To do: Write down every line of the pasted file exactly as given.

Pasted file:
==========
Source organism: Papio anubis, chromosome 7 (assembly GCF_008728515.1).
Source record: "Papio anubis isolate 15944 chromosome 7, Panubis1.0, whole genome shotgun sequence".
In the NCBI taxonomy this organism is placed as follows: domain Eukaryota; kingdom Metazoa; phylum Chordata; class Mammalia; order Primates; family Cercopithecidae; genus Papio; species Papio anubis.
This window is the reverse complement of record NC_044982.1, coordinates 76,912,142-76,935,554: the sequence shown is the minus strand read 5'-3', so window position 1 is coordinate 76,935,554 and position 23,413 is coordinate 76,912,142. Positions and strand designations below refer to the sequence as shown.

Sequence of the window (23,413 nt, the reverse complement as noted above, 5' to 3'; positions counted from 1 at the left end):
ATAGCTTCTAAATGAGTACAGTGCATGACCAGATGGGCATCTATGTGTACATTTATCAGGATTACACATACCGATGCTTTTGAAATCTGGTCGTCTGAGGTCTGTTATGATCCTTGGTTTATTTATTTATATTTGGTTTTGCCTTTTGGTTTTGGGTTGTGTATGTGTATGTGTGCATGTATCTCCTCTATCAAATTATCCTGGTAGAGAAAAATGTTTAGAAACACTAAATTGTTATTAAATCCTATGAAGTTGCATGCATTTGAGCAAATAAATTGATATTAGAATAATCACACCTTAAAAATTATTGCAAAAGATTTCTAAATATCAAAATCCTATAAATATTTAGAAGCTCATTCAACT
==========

Source organism: Papio anubis, chromosome 7 (assembly GCF_008728515.1).
Source record: "Papio anubis isolate 15944 chromosome 7, Panubis1.0, whole genome shotgun sequence".
In the NCBI taxonomy this organism is placed as follows: domain Eukaryota; kingdom Metazoa; phylum Chordata; class Mammalia; order Primates; family Cercopithecidae; genus Papio; species Papio anubis.
This window is the reverse complement of record NC_044982.1, coordinates 76,912,142-76,935,554: the sequence shown is the minus strand read 5'-3', so window position 1 is coordinate 76,935,554 and position 23,413 is coordinate 76,912,142. Positions and strand designations below refer to the sequence as shown.

Sequence of the window (23,413 nt, the reverse complement as noted above, 5' to 3'; positions counted from 1 at the left end):
ATAGCTTCTAAATGAGTACAGTGCATGACCAGATGGGCATCTATGTGTACATTTATCAGGATTACACATACCGATGCTTTTGAAATCTGGTCGTCTGAGGTCTGTTATGATCCTTGGTTTATTTATTTATATTTGGTTTTGCCTTTTGGTTTTGGGTTGTGTATGTGTATGTGTGCATGTATCTCCTCTATCAAATTATCCTGGTAGAGAAAAATGTTTAGAAACACTAAATTGTTATTAAATCCTATGAAGTTGCATGCATTTGAGCAAATAAATTGATATTAGAATAATCACACCTTAAAAATTATTGCAAAAGATTTCTAAATATCAAAATCCTATAAATATTTAGAAGCTCATTCAACT